useServerForIdentification to return false and made all parsing in-process on macOS.
Modifying this byte in the debugger forced out-of-process parsing, causing ImageIOXPCService to appear in the Activity Monitor. Success!
Tracing what initialized that byte, we discovered
It sets the value at offset 0x24 into
IIOXPCClientObject based on the
IIOEnableOOP preference. Let’s take a look at how it works:
First, it checks if an environment variable called
IIOEnableOOP is set. If so, this takes precedence over any other preference. We can test our application by setting
IIOEnableOOP=YES to verify that parsing is now occurring out-of-process.
If the environment variable is not set, it falls back to reading a CFPreferences value from an app-specific key-value preference store that our application can write to.
To test this, we can call the following to set that app-specific preference:
CFPreferencesSetAppValue(CFSTR("IIOEnableOOP"), kCFBooleanTrue, kCFPreferencesCurrentApplication);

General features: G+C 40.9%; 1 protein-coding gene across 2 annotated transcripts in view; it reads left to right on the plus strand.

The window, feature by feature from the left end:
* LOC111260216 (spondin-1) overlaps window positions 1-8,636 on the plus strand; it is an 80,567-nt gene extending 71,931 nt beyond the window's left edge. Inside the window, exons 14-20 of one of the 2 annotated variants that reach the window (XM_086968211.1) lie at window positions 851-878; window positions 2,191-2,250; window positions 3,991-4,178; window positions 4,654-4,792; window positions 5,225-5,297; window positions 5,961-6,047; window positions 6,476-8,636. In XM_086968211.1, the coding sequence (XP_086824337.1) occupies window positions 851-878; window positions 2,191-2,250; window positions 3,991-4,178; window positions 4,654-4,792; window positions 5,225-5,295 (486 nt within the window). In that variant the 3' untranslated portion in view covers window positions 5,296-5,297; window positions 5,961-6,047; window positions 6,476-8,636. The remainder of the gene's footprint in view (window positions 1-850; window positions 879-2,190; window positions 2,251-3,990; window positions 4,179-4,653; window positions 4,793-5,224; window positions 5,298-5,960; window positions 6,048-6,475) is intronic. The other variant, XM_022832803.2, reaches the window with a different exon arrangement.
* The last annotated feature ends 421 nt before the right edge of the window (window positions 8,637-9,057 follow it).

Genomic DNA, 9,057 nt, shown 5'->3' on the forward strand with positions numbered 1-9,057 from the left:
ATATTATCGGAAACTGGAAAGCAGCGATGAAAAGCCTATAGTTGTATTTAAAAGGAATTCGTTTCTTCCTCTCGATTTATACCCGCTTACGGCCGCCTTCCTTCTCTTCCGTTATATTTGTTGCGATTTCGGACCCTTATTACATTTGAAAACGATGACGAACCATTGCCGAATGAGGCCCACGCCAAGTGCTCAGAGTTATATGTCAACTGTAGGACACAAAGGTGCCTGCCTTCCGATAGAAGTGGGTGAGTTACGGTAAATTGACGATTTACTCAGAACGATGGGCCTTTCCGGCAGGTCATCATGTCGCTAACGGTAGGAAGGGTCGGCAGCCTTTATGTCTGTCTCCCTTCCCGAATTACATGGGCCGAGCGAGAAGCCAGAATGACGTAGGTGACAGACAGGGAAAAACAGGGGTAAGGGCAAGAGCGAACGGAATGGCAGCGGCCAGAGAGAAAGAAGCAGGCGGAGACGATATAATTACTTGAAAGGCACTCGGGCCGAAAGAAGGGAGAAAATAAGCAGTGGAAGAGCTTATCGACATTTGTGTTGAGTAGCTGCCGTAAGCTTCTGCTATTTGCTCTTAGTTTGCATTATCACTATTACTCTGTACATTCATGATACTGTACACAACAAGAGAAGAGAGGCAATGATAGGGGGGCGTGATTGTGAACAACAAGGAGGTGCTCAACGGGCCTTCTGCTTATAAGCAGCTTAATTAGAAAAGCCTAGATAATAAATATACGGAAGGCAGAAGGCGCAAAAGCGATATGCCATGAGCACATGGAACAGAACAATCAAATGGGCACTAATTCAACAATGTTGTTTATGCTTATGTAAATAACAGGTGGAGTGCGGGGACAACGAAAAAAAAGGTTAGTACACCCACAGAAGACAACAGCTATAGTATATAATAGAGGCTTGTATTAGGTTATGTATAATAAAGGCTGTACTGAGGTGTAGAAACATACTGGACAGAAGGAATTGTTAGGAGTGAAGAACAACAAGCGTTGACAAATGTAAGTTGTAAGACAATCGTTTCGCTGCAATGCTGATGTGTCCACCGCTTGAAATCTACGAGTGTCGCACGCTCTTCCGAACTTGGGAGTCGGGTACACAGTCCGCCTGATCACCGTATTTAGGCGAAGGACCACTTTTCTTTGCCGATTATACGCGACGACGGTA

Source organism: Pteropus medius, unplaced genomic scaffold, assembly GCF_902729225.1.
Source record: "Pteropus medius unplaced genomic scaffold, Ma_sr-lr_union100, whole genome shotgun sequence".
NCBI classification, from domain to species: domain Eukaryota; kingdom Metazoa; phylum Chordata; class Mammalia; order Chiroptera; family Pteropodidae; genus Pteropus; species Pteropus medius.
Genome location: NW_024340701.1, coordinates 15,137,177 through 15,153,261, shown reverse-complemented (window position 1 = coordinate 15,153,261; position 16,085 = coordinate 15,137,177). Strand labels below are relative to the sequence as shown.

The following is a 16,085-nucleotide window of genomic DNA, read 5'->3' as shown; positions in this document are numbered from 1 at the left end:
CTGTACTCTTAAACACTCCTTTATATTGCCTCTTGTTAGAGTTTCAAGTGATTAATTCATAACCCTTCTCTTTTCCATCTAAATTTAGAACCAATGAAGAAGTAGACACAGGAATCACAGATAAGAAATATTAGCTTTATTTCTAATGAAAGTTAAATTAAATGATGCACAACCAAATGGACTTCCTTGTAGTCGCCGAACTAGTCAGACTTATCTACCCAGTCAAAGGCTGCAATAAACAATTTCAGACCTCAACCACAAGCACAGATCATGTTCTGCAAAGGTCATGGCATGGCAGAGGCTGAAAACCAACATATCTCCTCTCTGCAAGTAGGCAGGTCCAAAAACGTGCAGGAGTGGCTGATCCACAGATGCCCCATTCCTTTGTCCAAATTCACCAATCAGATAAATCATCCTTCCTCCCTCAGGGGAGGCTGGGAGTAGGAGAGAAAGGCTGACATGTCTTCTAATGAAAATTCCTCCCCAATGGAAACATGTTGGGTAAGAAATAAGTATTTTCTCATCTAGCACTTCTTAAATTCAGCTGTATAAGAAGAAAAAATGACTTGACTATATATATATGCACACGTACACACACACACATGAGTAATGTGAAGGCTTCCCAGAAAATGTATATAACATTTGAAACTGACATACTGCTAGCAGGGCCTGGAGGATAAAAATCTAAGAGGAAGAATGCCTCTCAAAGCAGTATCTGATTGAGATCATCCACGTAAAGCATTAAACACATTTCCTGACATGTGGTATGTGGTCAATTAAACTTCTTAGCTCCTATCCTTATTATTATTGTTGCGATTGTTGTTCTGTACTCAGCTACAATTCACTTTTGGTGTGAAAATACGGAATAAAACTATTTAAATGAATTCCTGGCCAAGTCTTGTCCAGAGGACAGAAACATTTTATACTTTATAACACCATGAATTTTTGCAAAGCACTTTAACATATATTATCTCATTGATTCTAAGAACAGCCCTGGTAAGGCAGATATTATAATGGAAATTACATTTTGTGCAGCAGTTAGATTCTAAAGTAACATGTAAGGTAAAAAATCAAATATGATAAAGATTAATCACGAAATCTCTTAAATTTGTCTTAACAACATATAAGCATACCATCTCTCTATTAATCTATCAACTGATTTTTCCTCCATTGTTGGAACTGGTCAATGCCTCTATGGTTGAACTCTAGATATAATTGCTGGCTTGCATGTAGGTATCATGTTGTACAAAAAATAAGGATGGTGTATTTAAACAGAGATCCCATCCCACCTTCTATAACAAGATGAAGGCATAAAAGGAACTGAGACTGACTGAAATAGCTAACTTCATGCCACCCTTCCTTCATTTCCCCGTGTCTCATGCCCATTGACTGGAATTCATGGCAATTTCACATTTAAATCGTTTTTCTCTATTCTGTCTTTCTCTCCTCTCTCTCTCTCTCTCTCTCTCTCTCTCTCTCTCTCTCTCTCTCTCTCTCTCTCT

And it works! Now our application is doing OOP sandboxed parsing for all images that use ImageIO APIs. Note that this preference is persistent and will be saved between different application runs.
Does this work on iOS?
Unfortunately, this does not work on iOS. The ImageIOXPCService binary is not present on iOS, and we can see that the
useServerForIdentification function body is
#ifdef’d blank. The
IIOEnableOOP preference has no effect either.
While this is an undocumented feature, setting the
IIOEnableOOP preference true appears to correctly sandbox ImageIO on macOS and falls back gracefully to in-process parsing on iOS.
Examining the image parsing code in ImageIOXPCService, it resembles the code found in ImageIO itself, and it imports the same libraries used for image parsing
From our testing on macOS 13.5.1, we have not encountered issues with out-of-process parsing. We have not measured the performance impact, but if your application is not heavily reliant on images, enabling this feature is a meaningful security improvement.